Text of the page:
In the early 1960’s the world became enamored with a new vision. President Kennedy countered the Soviet Union’s space exploration program with the challenge “this nation should commit itself to achieving the goal, before the decade is out, of landing a man on the moon and returning hine safely to the earth.” Kennedy’s address to Congress on May 21, 1961 started our fascination with space.
Even though the general population was intrigued by the American and Soviet space programs and astronauts . . the entertainment industry was slow to embrace the “astro-obsession”, but quickly caught up in the mid to late 1960’s. One of the first prime time shows to jump on the space craze bandwagon was the animated show The Jetsons which debuted in the Fall of 1962.
The Jetsons was produced by Hanna Barbera, one of the first animation studios to produce cartoons for televison. Their success with The Flintstones on ABC was an original concept when television cartoons were usually reruns of cartoons shown in theaters.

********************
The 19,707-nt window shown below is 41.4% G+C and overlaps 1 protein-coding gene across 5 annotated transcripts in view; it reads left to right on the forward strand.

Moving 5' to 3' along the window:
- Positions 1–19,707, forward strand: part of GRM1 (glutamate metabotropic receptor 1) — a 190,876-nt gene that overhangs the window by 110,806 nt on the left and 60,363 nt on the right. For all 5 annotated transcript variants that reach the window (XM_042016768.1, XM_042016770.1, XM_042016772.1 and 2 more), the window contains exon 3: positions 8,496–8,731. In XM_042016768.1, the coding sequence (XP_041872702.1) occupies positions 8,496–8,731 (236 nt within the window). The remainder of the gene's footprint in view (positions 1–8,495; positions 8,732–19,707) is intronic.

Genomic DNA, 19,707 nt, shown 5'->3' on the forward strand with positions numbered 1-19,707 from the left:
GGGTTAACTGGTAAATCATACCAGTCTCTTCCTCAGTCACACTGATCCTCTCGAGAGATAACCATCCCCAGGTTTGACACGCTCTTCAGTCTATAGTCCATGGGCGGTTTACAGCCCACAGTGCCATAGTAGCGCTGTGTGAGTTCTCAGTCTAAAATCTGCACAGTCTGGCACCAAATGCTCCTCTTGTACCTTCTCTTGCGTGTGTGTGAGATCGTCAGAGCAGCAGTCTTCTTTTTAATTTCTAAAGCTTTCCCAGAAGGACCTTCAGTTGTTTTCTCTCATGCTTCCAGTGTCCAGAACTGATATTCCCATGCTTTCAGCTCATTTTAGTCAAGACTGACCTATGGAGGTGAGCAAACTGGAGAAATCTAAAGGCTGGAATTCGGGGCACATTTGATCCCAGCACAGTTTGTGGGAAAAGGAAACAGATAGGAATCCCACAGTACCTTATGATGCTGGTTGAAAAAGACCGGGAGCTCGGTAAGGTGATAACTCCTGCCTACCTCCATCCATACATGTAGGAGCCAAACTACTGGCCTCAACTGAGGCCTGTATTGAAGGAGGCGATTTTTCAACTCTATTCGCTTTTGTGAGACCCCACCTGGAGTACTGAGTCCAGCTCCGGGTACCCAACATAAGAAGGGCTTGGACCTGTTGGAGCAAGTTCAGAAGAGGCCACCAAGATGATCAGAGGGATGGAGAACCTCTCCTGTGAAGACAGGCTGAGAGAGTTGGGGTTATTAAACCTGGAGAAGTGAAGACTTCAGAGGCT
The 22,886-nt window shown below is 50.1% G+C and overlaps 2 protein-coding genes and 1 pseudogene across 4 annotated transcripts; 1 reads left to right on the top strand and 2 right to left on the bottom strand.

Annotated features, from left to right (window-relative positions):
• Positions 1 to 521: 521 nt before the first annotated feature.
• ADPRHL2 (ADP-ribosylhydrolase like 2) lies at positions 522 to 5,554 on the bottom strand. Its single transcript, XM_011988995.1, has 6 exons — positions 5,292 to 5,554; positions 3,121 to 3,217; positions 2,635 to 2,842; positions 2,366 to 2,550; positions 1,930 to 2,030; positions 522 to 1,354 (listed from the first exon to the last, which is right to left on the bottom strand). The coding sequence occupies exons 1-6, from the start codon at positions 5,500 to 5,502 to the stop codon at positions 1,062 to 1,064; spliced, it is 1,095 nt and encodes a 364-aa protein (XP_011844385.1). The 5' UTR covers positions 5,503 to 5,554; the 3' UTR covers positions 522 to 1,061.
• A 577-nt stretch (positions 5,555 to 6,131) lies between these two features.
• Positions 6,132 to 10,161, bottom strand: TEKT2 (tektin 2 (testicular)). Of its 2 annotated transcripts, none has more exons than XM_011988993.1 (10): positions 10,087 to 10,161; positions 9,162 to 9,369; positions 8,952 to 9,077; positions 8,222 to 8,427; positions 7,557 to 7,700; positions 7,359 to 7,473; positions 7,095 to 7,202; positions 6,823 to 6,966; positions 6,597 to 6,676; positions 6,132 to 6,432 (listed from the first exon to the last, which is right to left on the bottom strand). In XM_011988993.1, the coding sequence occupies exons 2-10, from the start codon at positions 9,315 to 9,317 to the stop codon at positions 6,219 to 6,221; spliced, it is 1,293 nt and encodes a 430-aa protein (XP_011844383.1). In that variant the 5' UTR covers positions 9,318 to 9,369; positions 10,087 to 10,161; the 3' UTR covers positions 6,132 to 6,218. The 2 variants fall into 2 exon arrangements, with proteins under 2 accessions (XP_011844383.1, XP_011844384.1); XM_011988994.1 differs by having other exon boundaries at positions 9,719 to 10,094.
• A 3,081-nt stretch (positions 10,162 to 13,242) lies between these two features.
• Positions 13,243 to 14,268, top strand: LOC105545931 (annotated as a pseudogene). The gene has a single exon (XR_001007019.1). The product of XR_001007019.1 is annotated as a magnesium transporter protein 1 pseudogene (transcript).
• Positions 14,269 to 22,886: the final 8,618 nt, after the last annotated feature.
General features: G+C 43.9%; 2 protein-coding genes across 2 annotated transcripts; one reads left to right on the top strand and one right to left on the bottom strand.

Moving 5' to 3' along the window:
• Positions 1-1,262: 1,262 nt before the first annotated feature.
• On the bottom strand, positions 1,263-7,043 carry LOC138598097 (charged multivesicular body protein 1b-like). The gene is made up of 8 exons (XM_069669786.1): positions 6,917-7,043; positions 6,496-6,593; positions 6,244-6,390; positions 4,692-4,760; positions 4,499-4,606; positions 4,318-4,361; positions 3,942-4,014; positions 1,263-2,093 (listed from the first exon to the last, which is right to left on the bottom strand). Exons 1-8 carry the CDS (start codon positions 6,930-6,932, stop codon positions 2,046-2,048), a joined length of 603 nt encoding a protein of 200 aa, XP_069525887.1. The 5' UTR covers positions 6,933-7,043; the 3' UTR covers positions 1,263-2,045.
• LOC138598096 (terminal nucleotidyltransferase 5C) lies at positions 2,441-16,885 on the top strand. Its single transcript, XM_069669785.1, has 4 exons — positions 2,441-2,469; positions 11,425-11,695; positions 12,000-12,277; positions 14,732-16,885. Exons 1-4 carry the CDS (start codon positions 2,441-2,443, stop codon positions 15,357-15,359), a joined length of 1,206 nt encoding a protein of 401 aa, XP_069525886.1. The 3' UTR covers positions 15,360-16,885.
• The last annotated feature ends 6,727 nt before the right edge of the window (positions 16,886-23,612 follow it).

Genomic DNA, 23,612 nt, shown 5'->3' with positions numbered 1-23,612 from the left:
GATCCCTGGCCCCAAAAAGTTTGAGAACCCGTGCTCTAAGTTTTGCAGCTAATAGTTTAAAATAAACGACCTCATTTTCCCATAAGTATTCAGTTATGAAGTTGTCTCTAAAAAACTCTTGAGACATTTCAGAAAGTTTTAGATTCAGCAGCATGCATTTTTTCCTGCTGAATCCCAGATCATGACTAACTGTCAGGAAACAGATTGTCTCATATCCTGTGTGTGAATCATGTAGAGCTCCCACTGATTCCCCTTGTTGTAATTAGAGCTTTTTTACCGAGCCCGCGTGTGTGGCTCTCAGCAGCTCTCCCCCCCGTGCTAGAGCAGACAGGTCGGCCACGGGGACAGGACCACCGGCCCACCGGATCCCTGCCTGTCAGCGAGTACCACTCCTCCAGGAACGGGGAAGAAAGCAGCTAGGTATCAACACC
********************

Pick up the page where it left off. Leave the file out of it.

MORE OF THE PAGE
The original Jetsons program ran from September 1963 to March 1964 with 24 episodes. As you can see from the following ABC promotional credit clip that the adventures of The Jetsons predicted what our lives would be like in 2062.
The science of the space age, of course, has brought about some of the gadgets and inventions that we see in many of the early space television shows such as The Jetsons and Star Trek (1966-1969). I think some of the apprehension’s people had in the 1960’s regarding where science might lead us can be seen in the way robotics were portrayed in The Jetsons. Rosie the robot maid was portrayed as slow and not very bright. In the episode The Coming of Astro, an animated guard dog was show as overly competent and having no loyal attributes.
A second season was added to The Jetsons series in 1985. With the beginnings of computer technology for personal use, this new season of 30 episodes, added a few new characers, including George’s work computer R.U.D.I. This was aother link to the space science that started in the 1960’s.
We still have a way to go before we have the ‘pop-up bed’ or the ‘flying car’ that George had, but we can find the traveling walkways at many of our airports and a 3-D television is in its experimental stage!
If you would like to see some model sheets and/or concept art for The Jetsons series you may want to take a look at this blog dedicated to Irving Spector, Animator.